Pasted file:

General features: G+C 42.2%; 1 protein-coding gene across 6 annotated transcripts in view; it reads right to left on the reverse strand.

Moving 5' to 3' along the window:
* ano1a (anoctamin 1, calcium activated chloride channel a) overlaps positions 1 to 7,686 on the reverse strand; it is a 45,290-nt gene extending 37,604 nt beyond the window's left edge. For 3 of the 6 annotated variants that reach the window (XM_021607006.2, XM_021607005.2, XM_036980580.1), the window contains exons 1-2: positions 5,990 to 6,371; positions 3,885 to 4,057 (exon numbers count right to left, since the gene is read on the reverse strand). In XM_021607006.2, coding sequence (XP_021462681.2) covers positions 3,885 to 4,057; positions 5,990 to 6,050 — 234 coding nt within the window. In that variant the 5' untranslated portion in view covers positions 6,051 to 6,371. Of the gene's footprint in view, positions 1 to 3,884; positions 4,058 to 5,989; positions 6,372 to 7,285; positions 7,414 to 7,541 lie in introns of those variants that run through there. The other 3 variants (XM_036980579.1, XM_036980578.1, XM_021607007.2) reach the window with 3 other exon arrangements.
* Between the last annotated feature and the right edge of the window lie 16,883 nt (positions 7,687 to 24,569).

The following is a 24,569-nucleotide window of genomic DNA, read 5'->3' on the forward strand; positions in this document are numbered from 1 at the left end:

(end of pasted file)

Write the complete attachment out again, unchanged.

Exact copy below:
General features: G+C 42.2%; 1 protein-coding gene across 6 annotated transcripts in view; it reads right to left on the reverse strand.

Moving 5' to 3' along the window:
* ano1a (anoctamin 1, calcium activated chloride channel a) overlaps positions 1 to 7,686 on the reverse strand; it is a 45,290-nt gene extending 37,604 nt beyond the window's left edge. For 3 of the 6 annotated variants that reach the window (XM_021607006.2, XM_021607005.2, XM_036980580.1), the window contains exons 1-2: positions 5,990 to 6,371; positions 3,885 to 4,057 (exon numbers count right to left, since the gene is read on the reverse strand). In XM_021607006.2, coding sequence (XP_021462681.2) covers positions 3,885 to 4,057; positions 5,990 to 6,050 — 234 coding nt within the window. In that variant the 5' untranslated portion in view covers positions 6,051 to 6,371. Of the gene's footprint in view, positions 1 to 3,884; positions 4,058 to 5,989; positions 6,372 to 7,285; positions 7,414 to 7,541 lie in introns of those variants that run through there. The other 3 variants (XM_036980579.1, XM_036980578.1, XM_021607007.2) reach the window with 3 other exon arrangements.
* Between the last annotated feature and the right edge of the window lie 16,883 nt (positions 7,687 to 24,569).

The following is a 24,569-nucleotide window of genomic DNA, read 5'->3' on the forward strand; positions in this document are numbered from 1 at the left end: